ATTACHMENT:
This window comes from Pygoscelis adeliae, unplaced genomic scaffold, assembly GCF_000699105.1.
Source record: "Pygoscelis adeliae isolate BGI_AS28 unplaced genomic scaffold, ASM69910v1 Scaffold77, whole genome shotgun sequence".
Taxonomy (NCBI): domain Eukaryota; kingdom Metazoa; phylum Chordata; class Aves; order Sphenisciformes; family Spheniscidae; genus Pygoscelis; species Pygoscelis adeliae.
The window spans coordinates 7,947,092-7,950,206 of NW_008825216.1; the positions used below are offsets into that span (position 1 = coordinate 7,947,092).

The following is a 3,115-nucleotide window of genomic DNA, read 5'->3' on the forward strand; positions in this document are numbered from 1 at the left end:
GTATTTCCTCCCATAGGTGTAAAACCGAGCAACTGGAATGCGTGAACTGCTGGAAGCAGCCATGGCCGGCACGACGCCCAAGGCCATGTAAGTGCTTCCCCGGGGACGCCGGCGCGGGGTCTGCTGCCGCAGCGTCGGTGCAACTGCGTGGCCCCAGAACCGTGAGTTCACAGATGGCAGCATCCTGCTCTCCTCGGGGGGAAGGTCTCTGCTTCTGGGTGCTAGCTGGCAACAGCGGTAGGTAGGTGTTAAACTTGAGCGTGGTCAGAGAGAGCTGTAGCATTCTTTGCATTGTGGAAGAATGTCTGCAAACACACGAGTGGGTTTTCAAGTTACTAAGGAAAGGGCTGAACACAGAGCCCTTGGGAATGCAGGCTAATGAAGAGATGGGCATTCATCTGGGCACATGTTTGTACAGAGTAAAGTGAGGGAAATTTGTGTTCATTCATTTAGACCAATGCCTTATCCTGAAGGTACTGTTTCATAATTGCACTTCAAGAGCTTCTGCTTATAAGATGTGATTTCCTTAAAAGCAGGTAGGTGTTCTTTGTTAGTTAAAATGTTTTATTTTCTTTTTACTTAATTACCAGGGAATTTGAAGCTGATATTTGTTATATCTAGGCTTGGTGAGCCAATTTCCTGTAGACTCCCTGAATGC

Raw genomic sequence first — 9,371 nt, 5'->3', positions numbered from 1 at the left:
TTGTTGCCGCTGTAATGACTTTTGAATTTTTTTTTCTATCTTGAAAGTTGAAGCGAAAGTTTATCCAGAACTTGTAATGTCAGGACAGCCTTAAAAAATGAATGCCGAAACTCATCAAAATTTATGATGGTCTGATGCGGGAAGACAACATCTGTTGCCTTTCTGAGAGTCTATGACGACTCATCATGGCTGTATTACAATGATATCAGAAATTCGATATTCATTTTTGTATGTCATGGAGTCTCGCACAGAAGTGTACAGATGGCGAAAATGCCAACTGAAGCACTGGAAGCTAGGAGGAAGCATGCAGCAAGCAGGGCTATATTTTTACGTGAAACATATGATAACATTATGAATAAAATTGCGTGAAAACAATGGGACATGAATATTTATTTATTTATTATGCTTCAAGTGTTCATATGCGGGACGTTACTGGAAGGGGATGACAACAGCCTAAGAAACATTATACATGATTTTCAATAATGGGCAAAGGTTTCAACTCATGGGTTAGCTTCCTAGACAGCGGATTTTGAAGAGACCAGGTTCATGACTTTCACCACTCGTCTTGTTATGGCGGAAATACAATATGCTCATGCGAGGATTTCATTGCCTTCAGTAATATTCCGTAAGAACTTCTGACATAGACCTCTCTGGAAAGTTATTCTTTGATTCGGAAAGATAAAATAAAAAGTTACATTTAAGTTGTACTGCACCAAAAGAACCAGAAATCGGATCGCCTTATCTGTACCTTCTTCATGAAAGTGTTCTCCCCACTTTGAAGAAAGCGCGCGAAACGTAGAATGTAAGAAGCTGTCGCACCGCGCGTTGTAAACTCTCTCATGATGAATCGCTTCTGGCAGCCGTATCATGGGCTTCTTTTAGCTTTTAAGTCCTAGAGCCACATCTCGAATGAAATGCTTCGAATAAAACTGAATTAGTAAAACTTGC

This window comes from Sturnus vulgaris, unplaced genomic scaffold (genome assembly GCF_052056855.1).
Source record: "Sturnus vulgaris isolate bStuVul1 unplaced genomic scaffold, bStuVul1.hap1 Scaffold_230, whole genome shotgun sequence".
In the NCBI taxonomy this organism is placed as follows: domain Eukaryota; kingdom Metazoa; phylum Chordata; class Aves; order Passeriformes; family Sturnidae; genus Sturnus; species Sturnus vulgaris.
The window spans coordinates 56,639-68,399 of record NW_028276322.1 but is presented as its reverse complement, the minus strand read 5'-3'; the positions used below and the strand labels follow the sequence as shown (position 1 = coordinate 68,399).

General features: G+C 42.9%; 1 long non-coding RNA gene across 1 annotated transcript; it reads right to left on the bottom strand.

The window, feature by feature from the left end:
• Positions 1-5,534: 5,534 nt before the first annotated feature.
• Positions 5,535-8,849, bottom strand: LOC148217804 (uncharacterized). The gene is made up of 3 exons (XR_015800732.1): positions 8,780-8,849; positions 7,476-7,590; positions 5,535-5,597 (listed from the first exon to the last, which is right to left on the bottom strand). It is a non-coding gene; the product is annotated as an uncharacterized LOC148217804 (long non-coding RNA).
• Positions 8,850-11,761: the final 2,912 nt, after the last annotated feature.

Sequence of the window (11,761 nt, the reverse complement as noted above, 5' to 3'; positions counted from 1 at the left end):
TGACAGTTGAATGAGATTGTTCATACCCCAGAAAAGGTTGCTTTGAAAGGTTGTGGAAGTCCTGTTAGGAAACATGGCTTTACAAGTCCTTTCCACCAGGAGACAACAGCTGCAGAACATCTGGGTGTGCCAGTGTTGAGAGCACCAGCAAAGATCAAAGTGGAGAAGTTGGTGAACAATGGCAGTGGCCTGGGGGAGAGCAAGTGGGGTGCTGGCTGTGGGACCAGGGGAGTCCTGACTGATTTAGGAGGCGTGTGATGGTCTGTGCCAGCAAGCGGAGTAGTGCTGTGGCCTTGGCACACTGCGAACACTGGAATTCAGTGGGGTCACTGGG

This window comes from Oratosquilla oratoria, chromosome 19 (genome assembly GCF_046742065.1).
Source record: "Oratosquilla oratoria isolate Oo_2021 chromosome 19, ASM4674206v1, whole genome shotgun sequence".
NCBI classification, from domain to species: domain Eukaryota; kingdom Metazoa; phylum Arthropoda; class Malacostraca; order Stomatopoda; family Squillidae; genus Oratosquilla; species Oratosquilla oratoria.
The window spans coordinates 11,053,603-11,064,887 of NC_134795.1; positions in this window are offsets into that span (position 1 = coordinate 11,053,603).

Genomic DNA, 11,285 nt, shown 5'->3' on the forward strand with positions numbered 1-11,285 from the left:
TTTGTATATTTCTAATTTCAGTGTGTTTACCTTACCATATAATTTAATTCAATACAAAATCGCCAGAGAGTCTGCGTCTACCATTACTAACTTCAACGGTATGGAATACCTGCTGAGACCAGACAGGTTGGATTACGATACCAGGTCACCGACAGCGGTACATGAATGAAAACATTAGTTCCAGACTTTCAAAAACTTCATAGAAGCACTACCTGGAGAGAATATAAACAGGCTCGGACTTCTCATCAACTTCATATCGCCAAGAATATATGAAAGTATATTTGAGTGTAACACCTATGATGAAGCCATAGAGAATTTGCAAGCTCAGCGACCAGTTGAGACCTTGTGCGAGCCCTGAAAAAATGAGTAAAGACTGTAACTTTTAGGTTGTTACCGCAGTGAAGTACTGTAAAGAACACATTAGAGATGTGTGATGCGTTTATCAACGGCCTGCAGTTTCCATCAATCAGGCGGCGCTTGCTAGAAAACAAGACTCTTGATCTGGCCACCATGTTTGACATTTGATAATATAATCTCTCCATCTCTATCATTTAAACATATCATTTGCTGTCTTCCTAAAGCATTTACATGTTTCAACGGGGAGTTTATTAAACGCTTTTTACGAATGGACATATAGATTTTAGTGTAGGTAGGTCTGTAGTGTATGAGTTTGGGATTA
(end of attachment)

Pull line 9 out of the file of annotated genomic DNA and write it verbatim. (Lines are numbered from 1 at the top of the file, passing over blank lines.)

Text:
This window comes from Sturnus vulgaris, unplaced genomic scaffold (genome assembly GCF_052056855.1).